Ballet Ensemble of Texas highlights unity, hard work in spellbinding performance of “The Nutcracker”


Akhila Gunturu

Dancers practice the finale of “The Nutcracker” during the Dec. 4 rehearsal. The Ballet Ensemble of Texas performed its annual production of “The Nutcracker” on Saturday and Sunday at Irving Arts Center.

Akhila Gunturu, Staff Writer

IRVING – Gracefully twirling on stage and shining with bright smiles, the Ballet Ensemble of Texas showcased hard work and unity with “The Nutcracker” this past Saturday and Sunday at Irving Arts Center. 

The Ballet Ensemble of Texas has been performing “The Nutcracker” for 20 years, and this year, the two shows on both days were completely sold out. The ballet features dancers from ages 3 and up, creating a sense of unity and togetherness between the dancers. 

“[The Ballet Ensemble of Texas’s Nutcracker] is special because it joins all dancers together,” Coppell High School sophomore Miisha Masterson said. 

Masterson played the Hungarian act lead, a ballerina doll and a corps de ballet dancer in the snow scene.

“The Nutcracker” is a two-act ballet often performed during Christmastime with a score composed by Pyotr Illyich Tchaikovsky. The first act opened with the Siiberhaus family’s Christmas Eve party, where the main character, Clara, was given a hand-carved Nutcracker from her Uncle Drosselmeyer. Drosselmeyer amuses the party-goers in a series of whimsical dances done by dolls.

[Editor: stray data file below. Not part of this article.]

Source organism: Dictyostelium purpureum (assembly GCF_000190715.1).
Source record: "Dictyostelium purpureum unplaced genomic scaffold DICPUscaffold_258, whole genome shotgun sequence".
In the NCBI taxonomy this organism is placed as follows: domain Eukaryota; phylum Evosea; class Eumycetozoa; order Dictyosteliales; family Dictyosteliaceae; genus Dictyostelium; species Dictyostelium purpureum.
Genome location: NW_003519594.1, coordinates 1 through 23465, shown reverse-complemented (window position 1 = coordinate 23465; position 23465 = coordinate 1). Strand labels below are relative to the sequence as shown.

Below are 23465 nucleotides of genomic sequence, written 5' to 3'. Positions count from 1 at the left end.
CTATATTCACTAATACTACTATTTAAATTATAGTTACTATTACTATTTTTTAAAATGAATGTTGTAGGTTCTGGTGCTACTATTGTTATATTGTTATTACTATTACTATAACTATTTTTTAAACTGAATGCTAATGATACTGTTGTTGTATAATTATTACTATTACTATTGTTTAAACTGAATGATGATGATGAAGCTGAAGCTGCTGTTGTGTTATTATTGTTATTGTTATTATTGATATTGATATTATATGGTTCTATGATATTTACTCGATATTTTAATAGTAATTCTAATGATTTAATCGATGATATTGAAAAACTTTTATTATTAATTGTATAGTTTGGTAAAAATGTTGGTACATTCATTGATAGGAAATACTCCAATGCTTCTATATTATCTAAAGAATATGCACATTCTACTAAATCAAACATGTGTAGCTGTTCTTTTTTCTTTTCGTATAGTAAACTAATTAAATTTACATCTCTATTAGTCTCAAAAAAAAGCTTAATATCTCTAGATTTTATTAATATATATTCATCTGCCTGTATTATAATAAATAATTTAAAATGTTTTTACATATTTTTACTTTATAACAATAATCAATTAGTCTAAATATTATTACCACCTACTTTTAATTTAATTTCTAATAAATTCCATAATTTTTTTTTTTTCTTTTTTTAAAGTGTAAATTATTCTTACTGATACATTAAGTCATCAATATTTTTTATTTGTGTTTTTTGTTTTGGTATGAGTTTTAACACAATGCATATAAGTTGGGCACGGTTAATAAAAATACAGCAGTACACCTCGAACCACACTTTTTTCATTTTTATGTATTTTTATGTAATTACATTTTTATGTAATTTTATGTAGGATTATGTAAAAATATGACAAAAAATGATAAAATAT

“It engages all of your senses,” attendee Ashley Epstein said. “It’s an experience, so you get to make it as big or little as you want to.” 

Clara then falls asleep, and in her dream, the Nutcracker comes to life and takes her through the Kingdom of Snow and the Land of Sweets after a battle between evil mice and the Nutcracker Prince’s soldiers. Act II opens in the Land of Sweets, where Clara watches several dances to represent sweets from all over the world.

“You go through this fantasy world,” Masterson said. “It’s very enjoyable.” 

The famous Sugar Plum Fairy and Cavalier finished in a grande pas de deux (structured duet of five parts) before the finale, where all of the dancers appeared on stage to be honored by the crowd. Afterward, attendees flocked to the lobby to gift the dancers with flowers and congratulate them before their next show. 

“It’s important to show up for people and the endeavors they pursue,” Epstein said. 

 “The Nutcracker” also highlights the work of the young dancers. Preparation, including selecting the dancers, learning the dances and rehearsing, started in September and lasted all the way until the show in early December. The result is an eye-pleasing, captivating performance of a magical story.

CHS sophomore Nia Savova attended to watch her sister, Julia Savova, a seventh grader at Coppell Middle School East, who plays a Hungarian dancer.

“Everyone who took part in the show has an admiration and passion for the dances,” Nia said. “It all looks really great and you can definitely tell the amount of work they put into it.” 


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